Return Home – Chapter 1
“Nahik,” Sahar stood, the color drained from her face. “Come with us…” she tugged at the ends of his shirt sleeve, clutching her stomach, she felt sick. She stared at his handsome face, chiseled and rough. His strawberry blonde hair, loose fell over his shoulders. “Nahik … please.” She lifted her gaze, eyes beseeching. “Come back to the Temple with us.” Capricorn had it rebuilt, it’s in the final stages of construction.
“Sahar, Darling, I can’t.” He opened the door to their chamber, stepping into the corridor. “You know I can’t.” Sahar followed him out. Trumpets sounded in the distance, calling the rebel army to assemble, accompanied by the dull, monotone cadence of drumming. Sahar’s heart dropped at the sound. Nahik was already in his uniform, his things had all been packed.
She stared out the window. Hundreds of soldiers marched into the unpaved streets. In another life they would be together. Things would be different, she thought. But right now, this was the way it had to be. He had his army to lead and she had hers, they were on opposite sides. This arrangement couldn’t have lasted, her and him living together, married, even if it was in secrecy. Even if their identities had been hidden by the High Priestess’ spell. She was the Queen of Atlantis, and nothing would ever change that.
The master and mistress had been arguing the previous night, before deciding to make up. Simaatoban wasn’t eavesdropping; he just happened to walk past their chamber. He couldn’t help it, his chamber was across from theirs. He turned in his bed, already the sun shone overhead,
he squeezed his eyes shut and turned, facing the inside wall, digging his head under the covers. It was past the eighth hour, he was sure of it. The clear dome roof made the room look bigger than it was, expansive, all-encompassing. He felt lethargic, completely fatigued. His heart ached, he didn’t want to see the mistress go, didn’t want the children to leave. All around him he could see the ocean as it rose and fell, a blanket of blue, both peaceful and terrifying. The sky was a soft pink, battered with streaks of blue and Indigo.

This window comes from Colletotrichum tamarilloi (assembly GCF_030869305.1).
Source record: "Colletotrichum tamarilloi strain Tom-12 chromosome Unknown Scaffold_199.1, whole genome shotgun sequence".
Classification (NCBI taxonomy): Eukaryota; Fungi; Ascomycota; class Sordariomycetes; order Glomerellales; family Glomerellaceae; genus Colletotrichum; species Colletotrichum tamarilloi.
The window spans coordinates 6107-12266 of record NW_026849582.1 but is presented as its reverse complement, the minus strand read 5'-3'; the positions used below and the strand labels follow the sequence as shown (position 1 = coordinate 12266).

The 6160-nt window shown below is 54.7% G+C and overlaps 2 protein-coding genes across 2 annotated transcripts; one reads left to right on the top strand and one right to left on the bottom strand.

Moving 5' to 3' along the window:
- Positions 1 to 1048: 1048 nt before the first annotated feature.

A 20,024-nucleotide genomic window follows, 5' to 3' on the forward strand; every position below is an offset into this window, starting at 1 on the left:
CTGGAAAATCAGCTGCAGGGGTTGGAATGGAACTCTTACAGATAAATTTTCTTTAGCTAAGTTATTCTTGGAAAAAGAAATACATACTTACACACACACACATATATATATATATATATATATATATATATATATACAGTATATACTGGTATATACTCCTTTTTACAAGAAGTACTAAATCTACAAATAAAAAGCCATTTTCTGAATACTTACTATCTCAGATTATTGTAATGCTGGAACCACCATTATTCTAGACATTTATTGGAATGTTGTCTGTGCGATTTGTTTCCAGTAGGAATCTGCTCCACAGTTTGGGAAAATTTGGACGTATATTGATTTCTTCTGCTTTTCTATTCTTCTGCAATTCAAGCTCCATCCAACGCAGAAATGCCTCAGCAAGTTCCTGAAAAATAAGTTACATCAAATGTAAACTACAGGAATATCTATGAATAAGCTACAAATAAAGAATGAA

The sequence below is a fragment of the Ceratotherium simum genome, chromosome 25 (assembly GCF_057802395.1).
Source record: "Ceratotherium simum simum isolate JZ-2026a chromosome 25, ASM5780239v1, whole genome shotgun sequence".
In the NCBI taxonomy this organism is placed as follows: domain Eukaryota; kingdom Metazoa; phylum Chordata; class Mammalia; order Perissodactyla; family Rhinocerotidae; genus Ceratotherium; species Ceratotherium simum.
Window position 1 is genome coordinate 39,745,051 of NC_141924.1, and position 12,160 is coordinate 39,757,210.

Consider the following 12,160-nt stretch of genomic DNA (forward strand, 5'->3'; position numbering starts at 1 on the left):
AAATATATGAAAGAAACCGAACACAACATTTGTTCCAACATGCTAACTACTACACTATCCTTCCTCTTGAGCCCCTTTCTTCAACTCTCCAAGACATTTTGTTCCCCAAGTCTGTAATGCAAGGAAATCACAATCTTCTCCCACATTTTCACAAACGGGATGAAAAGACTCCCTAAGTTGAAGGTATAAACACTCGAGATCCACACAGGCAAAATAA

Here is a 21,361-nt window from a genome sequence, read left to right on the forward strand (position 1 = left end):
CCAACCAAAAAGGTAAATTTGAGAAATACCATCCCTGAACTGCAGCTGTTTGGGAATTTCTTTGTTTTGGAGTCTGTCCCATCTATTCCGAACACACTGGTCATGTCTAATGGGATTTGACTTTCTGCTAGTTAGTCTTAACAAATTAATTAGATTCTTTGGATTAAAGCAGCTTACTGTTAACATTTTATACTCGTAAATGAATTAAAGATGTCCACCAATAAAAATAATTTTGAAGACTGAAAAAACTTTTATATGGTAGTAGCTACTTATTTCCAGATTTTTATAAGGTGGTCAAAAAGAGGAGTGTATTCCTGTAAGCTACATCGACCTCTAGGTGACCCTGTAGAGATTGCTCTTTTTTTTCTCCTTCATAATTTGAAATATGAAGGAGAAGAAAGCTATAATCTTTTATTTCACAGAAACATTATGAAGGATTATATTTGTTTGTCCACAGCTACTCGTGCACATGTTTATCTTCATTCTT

He could hear his master and mistress talking now, making plans. There was a weight to their words, a heaviness in their tone, he had not heard before. He worried about them. He had come to love the family. Nahik was a good master, fair and generous. Sahar was intelligent and beautiful, but also headstrong and even demanding at times. His wife had been that way. Simaatoban stopped, consciously avoiding the thought of her.
He sat up on the bed, wiping the sleep from his eyes, and stood up. They spoke of leaving the city, his master and mistress. Simaatoban stared down at his hands, there was nowhere safe to live anymore. The smell of freshly baked bread wafted into the room from underneath the door. Simaatoban sat at his desk, savoring the scent. He poured himself a glass of lemon water from the pitcher that he kept on a small table next to his bed. The old man stood and walked toward a tall bookcase, fingering one of the texts he had lent Arisnoe, the master’s son, for his studies during the last cycle. He had brought a large portion of his own books from the University of Trill. Simaatoban had taught there for over half a century.
He missed the University. The normal routine of a planned-out life. He hated not knowing what would happen next. But Simaatoban always made the best of what he had. This home in the fisherman’s village seemed to meet his needs. Life was simpler here than in the big city. While it wasn’t what he was used to, he was still teaching, still making a living from it, and if they left he would miss it here.